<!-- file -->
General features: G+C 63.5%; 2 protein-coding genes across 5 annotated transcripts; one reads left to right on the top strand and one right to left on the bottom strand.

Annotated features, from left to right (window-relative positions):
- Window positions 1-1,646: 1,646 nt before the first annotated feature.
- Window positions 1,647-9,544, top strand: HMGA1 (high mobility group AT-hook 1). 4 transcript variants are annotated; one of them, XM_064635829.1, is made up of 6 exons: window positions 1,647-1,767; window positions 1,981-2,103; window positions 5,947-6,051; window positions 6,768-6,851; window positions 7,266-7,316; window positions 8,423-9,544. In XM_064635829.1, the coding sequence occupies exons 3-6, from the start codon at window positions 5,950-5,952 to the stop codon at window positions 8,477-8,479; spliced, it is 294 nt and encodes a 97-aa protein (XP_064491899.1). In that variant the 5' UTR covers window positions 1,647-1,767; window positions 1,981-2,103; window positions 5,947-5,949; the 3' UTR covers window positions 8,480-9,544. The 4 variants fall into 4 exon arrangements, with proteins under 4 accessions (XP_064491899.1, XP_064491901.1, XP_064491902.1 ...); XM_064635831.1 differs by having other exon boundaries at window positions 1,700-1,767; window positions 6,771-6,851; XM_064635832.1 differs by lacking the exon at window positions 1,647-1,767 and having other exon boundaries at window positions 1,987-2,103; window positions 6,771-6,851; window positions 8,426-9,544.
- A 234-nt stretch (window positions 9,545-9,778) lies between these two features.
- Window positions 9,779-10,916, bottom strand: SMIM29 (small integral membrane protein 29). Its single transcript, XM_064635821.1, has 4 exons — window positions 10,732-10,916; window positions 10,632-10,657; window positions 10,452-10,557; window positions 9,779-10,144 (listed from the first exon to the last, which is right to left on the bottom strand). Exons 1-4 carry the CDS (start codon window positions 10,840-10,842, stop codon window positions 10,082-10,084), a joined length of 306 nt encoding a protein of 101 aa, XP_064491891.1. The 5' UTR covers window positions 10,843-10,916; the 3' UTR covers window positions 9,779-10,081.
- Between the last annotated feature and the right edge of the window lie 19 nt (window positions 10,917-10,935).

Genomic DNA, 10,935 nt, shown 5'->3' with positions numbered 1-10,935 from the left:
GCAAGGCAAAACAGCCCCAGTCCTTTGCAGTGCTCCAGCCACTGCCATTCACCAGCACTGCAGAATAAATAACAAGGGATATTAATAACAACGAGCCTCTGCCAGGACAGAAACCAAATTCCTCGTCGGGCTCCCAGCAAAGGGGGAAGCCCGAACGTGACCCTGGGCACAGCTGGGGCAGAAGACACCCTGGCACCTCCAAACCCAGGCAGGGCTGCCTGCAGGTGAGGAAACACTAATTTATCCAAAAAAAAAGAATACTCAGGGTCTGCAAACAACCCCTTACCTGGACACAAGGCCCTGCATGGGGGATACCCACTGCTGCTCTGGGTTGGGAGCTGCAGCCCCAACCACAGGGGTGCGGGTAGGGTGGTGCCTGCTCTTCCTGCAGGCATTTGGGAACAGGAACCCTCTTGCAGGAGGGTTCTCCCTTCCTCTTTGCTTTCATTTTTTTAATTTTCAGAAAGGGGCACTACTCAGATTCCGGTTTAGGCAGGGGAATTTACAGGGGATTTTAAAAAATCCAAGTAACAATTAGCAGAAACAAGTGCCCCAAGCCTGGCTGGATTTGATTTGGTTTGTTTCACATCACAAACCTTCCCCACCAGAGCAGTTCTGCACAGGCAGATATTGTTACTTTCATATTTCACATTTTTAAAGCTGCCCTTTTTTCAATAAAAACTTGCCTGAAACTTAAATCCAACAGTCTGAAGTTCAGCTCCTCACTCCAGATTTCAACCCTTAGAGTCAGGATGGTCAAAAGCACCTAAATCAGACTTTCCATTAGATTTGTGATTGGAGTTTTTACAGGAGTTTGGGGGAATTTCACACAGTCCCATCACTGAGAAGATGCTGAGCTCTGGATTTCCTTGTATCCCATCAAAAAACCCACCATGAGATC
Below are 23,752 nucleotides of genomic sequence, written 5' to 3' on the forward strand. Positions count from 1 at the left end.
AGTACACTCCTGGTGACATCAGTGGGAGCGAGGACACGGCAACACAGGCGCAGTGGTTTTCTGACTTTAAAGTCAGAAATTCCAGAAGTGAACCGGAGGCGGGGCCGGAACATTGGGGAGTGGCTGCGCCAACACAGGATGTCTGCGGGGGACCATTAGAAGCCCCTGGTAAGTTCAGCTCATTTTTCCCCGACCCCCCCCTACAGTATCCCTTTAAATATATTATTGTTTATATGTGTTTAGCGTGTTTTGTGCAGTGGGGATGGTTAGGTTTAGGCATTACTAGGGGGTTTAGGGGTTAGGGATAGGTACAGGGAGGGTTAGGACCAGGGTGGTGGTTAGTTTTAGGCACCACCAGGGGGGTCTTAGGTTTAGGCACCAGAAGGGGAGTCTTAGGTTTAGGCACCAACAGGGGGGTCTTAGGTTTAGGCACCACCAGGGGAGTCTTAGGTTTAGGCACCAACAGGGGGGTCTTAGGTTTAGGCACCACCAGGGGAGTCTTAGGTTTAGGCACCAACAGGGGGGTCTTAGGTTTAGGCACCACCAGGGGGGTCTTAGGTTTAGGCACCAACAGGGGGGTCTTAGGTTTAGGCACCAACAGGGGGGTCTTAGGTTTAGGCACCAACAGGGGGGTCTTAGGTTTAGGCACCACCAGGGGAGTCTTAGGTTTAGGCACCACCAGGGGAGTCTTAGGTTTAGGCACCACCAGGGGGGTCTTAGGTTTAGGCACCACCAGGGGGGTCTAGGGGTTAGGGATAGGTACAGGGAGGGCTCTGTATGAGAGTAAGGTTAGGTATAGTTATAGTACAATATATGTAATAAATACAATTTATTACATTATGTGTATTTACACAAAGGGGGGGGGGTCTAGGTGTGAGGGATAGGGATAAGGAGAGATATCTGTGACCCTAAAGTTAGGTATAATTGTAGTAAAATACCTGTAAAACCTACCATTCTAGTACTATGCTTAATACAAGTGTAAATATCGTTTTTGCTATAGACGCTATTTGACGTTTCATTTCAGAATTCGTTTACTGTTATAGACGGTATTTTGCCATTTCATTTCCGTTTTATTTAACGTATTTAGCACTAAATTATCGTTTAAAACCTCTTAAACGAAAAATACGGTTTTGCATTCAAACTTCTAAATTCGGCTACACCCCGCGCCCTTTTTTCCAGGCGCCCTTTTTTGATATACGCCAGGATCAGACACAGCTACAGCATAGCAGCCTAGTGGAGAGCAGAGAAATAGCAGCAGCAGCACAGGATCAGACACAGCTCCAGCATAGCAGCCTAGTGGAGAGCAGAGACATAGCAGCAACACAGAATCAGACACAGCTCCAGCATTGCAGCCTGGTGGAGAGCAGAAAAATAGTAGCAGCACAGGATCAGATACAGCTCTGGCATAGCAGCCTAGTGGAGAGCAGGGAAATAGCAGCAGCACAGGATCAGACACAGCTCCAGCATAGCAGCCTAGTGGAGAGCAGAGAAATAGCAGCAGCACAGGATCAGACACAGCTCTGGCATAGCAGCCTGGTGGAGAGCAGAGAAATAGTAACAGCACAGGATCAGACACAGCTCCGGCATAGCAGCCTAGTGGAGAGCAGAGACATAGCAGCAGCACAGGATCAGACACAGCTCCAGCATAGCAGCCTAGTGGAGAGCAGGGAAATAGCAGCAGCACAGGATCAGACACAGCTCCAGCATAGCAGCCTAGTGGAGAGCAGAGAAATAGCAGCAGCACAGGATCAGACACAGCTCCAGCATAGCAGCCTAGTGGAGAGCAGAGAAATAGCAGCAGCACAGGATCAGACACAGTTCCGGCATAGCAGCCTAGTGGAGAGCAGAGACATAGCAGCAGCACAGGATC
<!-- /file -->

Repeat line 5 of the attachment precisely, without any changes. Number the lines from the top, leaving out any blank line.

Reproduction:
- A 234-nt stretch (window positions 9,545-9,778) lies between these two features.